State Unlocked: Interacting with State in Apache Flink

29 Jan 2020 Seth Wiesman (@sjwiesman)

Introduction

With stateful stream-processing becoming the norm for complex event-driven applications and real-time analytics, Apache Flink is often the backbone for running business logic and managing an organization’s most valuable asset — its data — as application state in Flink.

In order to provide a state-of-the-art experience to Flink developers, the Apache Flink community makes significant efforts to provide the safety and future-proof guarantees organizations need while managing state in Flink. In particular, Flink developers should have sufficient means to access and modify their state, as well as making bootstrapping state with existing data from external systems a piece-of-cake. These efforts span multiple Flink major releases and consist of the following:

  1. Evolvable state schema in Apache Flink
  2. Flexibility in swapping state backends, and
  3. The State processor API, an offline tool to read, write and modify state in Flink

This post discusses the community’s efforts related to state management in Flink, provides some practical examples of how the different features and APIs can be utilized and covers some future ideas for new and improved ways of managing state in Apache Flink.

Stream processing: What is State?

To set the tone for the remaining of the post, let us first try to explain the very definition of state in stream processing. When it comes to stateful stream processing, state comprises of the information that an application or stream processing engine will remember across events and streams as more realtime (unbounded) and/or offline (bounded) data flow through the system. Most trivial applications are inherently stateful; even the example of a simple COUNT operation, whereby when counting up to 10, you essentially need to remember that you have already counted up to 9.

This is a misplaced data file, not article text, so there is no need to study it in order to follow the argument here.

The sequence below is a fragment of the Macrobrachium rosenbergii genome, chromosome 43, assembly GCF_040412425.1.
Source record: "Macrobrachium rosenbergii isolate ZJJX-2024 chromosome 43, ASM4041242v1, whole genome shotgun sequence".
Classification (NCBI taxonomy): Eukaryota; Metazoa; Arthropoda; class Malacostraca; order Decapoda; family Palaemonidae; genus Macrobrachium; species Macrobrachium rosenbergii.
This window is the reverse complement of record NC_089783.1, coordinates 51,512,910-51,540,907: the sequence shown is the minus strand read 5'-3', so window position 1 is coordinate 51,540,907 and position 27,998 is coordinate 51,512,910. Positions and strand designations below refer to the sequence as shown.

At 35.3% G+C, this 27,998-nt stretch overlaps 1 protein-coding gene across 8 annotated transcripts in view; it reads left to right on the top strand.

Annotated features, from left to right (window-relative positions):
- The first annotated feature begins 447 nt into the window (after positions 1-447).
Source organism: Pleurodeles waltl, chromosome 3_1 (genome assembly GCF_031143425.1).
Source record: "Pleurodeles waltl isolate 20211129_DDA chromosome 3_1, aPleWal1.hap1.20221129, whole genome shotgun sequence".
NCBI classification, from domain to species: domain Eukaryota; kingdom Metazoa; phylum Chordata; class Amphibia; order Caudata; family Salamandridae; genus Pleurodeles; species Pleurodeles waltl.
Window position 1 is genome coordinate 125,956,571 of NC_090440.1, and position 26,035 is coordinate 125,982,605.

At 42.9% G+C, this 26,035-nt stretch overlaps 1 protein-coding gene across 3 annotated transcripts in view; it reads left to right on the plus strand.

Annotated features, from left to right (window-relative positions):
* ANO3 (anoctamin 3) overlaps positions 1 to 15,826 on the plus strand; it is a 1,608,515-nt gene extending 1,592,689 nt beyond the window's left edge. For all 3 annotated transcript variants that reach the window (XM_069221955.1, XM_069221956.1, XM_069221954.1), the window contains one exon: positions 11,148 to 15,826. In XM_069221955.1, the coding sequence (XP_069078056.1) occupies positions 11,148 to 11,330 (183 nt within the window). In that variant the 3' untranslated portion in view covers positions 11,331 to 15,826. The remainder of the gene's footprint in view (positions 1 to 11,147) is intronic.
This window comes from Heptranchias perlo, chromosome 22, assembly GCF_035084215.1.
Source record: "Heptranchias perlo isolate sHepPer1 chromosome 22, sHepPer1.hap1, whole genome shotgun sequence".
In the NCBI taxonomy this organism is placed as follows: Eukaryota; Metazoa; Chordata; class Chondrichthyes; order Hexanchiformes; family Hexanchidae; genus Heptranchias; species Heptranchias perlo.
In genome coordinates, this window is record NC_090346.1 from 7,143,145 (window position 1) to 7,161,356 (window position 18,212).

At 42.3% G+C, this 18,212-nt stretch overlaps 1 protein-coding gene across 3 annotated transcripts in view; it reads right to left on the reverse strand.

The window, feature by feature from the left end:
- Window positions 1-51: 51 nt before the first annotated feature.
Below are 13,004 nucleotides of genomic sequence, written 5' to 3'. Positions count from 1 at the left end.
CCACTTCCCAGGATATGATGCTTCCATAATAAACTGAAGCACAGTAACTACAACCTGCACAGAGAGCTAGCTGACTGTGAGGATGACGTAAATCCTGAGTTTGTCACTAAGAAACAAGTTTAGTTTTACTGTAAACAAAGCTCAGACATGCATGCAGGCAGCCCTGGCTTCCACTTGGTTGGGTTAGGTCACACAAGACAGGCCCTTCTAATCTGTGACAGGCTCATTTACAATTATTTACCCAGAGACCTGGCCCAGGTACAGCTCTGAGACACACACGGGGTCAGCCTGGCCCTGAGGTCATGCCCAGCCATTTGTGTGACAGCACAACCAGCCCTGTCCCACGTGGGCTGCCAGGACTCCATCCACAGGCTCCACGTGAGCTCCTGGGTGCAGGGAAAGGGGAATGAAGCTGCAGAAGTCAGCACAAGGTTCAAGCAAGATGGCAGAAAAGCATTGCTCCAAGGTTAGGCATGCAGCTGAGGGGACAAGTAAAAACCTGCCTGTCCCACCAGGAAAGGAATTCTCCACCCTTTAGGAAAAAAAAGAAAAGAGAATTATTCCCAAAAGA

To better understand how Flink manages state, one can think of Flink like a three-layered state abstraction, as illustrated in the diagram below.

State in Apache Flink


On the top layer, sits the Flink user code, for example, a KeyedProcessFunction that contains some value state. This is a simple variable whose value state annotations makes it automatically fault-tolerant, re-scalable and queryable by the runtime. These variables are backed by the configured state backend that sits either on-heap or on-disk (RocksDB State Backend) and provides data locality, proximity to the computation and speed when it comes to per-record computations. Finally, when it comes to upgrades, the introduction of new features or bug fixes, and in order to keep your existing state intact, this is where savepoints come in.

A savepoint is a snapshot of the distributed, global state of an application at a logical point-in-time and is stored in an external distributed file system or blob storage such as HDFS, or S3. Upon upgrading an application or implementing a code change — such as adding a new operator or changing a field — the Flink job can restart by re-loading the application state from the savepoint into the state backend, making it local and available for the computation and continue processing as if nothing had ever happened.

State in Apache Flink